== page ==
The CEO of ‘Non-Profit’ SoundExchange Makes $1.4 Million a Year
Michael Huppe, CEO and President of non-profit SoundExchange, received a $300,000 raise in 2017 despite a major revenue plunge.
Executives at non-profit organizations are routinely caught paying themselves lavish salaries. Now, it looks like SoundExchange, which enjoys tax benefits as a 501(c)(6) non-profit entity, is also guilty of some questionable self-enrichment.
According to 2017 tax filing details shared with Digital Music News, SoundExchange paid more than $5.1 million to just 10 top executives, with CEO and President Michael Huppe collecting a large percentage of that amount. Huppe’s total compensation for the year 2017 topped an impressive $1.4 million, an approximate $300,000 increase over year-2016 compensation.
The figure includes a hefty base salary, bonuses, tax-deferred retirement, and various ‘nontaxable benefits’.
In total, the DC-based SoundExchange employed nearly 165 people in 2017. Outside of the top-ten executives, SoundExchange’s average annual salary is roughly $110,000.
SoundExchange, a quasi-governmental entity, was created by the Library of Congress to collect and administer statutory licenses from non-interactive streaming services. Most of that revenue has traditionally come from Pandora and SiriusXM, with Music Choice and more than 3,000 others comprising the remaining US-based collections.
As providers like Pandora and SiriusXM have grown over the years, so have SoundExchange’s collections and distributions. But 2017 marked a sharp decrease in payouts, thanks to a slowdown in digital radio’s growth and a major pullout from Pandora.
Just recently, the organization pointed to ‘consolidated gross distributions’ of $631.7 million to rights owners for 2017, which also counts payouts from recently-acquired mechanical licensing group CMRRA. Of that, $652 million came from US-based radio royalties, a drop of more than $230 million from 2016.
In 2016, payouts totaled $884 million. That’s a 26.2 percent plunge in just one year.
“The dual impact of digital radio growth leveling off coupled with direct deals entered into between rights owners and Pandora resulted in a decrease in U.S. sound recording gross distributions made by SoundExchange to $652 million in 2017,” SoundExchange explained in a statement.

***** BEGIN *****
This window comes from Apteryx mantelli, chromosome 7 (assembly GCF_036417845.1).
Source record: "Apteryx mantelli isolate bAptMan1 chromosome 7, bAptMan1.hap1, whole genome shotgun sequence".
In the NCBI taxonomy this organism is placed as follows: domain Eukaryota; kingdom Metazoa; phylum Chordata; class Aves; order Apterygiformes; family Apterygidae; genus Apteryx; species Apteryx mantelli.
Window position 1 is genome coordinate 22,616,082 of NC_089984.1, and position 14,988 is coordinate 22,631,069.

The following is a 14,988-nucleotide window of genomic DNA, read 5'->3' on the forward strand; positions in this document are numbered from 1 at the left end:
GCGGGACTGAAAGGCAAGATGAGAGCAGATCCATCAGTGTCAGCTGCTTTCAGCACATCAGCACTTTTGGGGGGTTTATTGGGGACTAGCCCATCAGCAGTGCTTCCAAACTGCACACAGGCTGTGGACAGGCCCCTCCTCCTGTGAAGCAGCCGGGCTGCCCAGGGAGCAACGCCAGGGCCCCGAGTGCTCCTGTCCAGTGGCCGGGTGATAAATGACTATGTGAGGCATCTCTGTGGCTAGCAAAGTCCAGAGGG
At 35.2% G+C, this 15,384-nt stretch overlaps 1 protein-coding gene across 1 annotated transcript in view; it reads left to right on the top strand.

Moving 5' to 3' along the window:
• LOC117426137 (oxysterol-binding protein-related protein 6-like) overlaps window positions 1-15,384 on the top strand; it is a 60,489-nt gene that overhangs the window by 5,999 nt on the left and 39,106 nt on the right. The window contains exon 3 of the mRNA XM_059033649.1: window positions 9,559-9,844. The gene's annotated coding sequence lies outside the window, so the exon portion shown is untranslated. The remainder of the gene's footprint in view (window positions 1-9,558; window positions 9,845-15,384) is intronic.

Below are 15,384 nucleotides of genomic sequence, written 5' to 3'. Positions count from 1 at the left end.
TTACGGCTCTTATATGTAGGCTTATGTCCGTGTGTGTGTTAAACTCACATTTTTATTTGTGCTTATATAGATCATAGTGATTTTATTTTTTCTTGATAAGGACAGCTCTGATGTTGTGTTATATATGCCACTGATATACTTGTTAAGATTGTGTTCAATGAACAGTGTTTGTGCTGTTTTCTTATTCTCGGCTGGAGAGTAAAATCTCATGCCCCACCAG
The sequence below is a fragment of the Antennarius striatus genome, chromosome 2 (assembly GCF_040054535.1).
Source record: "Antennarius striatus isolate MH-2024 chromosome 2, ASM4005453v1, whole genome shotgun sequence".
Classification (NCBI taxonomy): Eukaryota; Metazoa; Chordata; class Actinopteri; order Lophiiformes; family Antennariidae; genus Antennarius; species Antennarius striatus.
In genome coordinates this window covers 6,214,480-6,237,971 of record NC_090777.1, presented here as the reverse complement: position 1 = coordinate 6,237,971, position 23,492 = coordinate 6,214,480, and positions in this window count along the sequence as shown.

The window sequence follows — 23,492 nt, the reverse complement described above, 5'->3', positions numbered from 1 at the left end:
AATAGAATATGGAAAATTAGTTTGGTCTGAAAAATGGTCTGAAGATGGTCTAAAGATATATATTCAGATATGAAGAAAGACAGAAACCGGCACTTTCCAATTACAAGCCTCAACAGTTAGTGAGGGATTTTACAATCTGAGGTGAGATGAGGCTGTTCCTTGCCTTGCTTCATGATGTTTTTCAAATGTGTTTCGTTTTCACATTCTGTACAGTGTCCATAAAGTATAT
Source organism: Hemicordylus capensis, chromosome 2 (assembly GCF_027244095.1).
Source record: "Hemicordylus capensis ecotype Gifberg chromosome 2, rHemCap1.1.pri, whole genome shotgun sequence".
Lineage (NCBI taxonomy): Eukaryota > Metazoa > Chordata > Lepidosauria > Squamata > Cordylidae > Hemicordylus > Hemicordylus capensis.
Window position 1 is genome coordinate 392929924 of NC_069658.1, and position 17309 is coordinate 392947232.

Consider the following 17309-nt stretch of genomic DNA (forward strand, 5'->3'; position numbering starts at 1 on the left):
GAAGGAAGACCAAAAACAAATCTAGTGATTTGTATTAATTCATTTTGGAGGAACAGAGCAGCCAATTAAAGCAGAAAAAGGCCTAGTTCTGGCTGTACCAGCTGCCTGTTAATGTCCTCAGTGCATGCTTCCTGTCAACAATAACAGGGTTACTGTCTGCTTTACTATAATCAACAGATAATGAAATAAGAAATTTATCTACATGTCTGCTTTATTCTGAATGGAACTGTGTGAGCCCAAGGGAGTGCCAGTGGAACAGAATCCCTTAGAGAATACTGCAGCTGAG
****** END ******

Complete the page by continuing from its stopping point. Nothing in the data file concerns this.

Meanwhile, SoundExchange is holding more than half-a-billion dollars in unpaid funds.
According to a document shared with Billboard, SoundExchange was carrying an unpaid holding balance of $527 million in 2017, with a massive $294 million of that non-payable because of bad metadata, bad data collection, misreporting from partners, or artists who have not registered with SoundExchange.
So what’s going on with Pandora?
For the year 2017, Pandora royalties to SoundExchange tanked by $235 million, thanks to a shift by the radio streaming giant towards direct label licensing.
Prior to that shift, a top investor at Pandora candidly discussed the issues Pandora faced with SoundExchange, which included ‘impressively high administration fees’ and mismanagement of royalty funds. That helped to motivate the move, though other benefits of direct label licensing included greater content usage flexibility.
Immediately after Pandora’s transition, artists started reported monstrous drops in SoundExchange royalties. That was exacerbated by a confusing shift, both by Pandora and SoundExchange, with many artists unclear where to collect their Pandora streaming royalties.
Technically, ad-supported streams from non-label artists are still flowing through SoundExchange, though anecdotally, the transition has been chaotic.
Behind the scenes, SoundExchange is widely believed to be positioning for a wider role in the collection of mechanical licenses under the Music Modernization Act.
According to DMN sources, major publishers like Sony/ATV and Universal Music Publishing Group have designated SoundExchange to helm the Mechanical Licensing Collective, or MLC, which is being created following the MMA’s passage. That would dramatically expand the non-profit’s mission, and could result in even larger executive payouts.